nounEtymology: Middle English salade, from Middle French, from Old Italian (northern dialects) salata,salada, from salar to salt, from sal salt, from Latin Date: 14th century 1. any of various usually cold dishes: as a. raw greens (as lettuce) often combined with other vegetables and toppings and served especially with dressing b. small pieces of food (as pasta, meat, fruit, or vegetables) usually mixed with a dressing (as mayonnaise) or set in gelatin 2. a green vegetable or herb grown for salad; especiallylettuce3. a usually incongruous mixture ;hodgepodge
n. 1 a cold dish of various mixtures of raw or cooked vegetables or herbs, usu. seasoned with oil, vinegar, etc. 2 a vegetable or herb suitable for eating raw. Phrases and idioms: salad cream creamy salad-dressing. salad days a period of youthful inexperience. salad-dressing a mixture of oil, vinegar, etc., used with salad. Etymology: ME f. OF salade f. Prov. salada ult. f. L sal salt
Salad Sal"ad (s[a^]l"ad), n. [F. salade, OIt. salata, It. insalata, fr. salare to salt, fr. L. sal salt. See Salt, and cf. Slaw.] 1. A preparation of vegetables, as lettuce, celery, water cress, onions, etc., usually dressed with salt, vinegar, oil, and spice, and eaten for giving a relish to other food; as, lettuce salad; tomato salad, etc. Leaves eaten raw are termed salad. --I. Watts. 2. A dish composed of chopped meat or fish, esp. chicken or lobster, mixed with lettuce or other vegetables, and seasoned with oil, vinegar, mustard, and other condiments; as, chicken salad; lobster salad.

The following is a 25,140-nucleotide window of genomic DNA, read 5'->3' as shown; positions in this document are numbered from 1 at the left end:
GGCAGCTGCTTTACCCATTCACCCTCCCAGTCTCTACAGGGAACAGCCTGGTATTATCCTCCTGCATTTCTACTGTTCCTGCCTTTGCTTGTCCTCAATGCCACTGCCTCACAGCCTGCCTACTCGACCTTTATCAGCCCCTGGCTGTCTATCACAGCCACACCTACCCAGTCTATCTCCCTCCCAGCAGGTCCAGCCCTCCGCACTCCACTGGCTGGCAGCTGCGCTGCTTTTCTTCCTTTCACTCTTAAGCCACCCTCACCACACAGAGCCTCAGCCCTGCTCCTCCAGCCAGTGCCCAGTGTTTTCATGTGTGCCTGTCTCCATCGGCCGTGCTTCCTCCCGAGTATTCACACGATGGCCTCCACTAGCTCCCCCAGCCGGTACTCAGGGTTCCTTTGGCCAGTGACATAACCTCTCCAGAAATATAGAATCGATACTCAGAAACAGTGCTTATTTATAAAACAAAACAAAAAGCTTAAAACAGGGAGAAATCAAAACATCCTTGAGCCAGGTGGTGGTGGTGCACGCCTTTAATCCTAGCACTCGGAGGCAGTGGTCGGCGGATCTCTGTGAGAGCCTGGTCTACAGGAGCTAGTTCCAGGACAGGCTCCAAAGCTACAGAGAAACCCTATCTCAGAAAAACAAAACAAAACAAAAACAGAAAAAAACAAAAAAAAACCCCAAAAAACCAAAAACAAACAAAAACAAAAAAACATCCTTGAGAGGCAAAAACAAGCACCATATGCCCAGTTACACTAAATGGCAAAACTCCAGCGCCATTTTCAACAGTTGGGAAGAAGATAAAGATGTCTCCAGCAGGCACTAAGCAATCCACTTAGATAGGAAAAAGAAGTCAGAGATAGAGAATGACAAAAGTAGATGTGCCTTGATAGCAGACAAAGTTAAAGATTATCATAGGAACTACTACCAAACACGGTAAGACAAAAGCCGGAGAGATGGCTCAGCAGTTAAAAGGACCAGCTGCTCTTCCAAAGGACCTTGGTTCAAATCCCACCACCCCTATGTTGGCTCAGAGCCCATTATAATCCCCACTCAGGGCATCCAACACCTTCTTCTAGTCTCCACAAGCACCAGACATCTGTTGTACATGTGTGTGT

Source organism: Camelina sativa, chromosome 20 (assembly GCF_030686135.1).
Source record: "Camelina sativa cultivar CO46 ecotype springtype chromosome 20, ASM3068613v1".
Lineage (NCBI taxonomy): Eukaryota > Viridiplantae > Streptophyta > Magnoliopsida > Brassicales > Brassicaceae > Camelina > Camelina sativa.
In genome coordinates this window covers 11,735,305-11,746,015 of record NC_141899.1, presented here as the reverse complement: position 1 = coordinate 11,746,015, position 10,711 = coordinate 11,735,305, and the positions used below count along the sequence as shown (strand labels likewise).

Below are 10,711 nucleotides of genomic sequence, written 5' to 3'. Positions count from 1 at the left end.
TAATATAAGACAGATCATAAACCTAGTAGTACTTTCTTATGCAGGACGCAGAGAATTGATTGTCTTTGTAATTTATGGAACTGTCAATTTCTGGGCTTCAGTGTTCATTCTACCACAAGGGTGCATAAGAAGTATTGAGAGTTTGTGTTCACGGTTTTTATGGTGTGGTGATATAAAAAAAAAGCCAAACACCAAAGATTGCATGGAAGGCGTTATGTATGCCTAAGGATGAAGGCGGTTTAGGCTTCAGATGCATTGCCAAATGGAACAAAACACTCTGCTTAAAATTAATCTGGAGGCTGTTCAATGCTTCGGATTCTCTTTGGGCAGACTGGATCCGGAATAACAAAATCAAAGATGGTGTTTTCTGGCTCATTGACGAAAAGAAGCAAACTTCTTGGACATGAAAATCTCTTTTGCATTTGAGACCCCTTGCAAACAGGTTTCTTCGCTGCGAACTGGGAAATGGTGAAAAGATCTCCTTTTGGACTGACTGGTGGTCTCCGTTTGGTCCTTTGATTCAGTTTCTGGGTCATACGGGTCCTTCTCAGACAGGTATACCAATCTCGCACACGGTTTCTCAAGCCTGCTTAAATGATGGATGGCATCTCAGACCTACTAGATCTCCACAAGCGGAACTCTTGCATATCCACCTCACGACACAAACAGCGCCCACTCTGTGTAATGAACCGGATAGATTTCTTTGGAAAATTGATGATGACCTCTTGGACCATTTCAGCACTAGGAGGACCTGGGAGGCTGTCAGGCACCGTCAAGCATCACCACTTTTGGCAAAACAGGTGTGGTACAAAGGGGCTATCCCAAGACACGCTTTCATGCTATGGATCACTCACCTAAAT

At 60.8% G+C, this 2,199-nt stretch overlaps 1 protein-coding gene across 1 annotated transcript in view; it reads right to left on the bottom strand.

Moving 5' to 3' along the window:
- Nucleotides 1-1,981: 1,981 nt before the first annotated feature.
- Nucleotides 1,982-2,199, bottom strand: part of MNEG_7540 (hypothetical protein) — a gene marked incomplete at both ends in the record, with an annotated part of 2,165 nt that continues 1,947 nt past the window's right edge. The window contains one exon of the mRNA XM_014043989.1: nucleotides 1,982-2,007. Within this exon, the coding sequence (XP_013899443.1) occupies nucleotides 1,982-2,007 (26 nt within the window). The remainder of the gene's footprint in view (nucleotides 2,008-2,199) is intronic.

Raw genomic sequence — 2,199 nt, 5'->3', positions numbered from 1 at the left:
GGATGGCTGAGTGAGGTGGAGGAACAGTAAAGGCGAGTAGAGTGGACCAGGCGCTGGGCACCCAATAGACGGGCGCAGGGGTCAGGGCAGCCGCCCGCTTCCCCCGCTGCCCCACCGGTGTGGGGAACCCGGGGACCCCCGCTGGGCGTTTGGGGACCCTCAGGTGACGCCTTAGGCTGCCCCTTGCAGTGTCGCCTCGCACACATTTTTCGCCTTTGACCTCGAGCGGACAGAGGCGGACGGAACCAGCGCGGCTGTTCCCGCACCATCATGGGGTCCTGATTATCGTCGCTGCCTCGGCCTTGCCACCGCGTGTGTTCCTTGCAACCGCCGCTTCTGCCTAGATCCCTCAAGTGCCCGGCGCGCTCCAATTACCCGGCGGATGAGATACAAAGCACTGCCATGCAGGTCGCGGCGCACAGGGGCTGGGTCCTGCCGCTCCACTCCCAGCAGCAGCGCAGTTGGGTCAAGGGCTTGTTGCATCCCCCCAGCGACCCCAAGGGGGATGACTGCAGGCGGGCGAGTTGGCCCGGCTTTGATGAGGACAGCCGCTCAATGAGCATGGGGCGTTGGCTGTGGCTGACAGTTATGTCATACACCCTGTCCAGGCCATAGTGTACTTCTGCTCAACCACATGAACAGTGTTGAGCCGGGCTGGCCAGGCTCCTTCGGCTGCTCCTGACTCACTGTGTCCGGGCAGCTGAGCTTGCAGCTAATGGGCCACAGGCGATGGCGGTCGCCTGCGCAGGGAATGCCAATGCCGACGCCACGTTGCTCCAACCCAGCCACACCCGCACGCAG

(salads) 1. A salad is a mixture of raw or cold foods such as lettuce, cucumber, and tomatoes. It is often served with other food as part of a meal. ...a salad of tomato, onion and cucumber....potato salad.N-VARsee alsofruit salad 2. If you refer to your salad days, you are referring to a period of your life when you were young and inexperienced. (LITERARY) The Grand Hotel did not seem to have changed since her salad days.PHRASE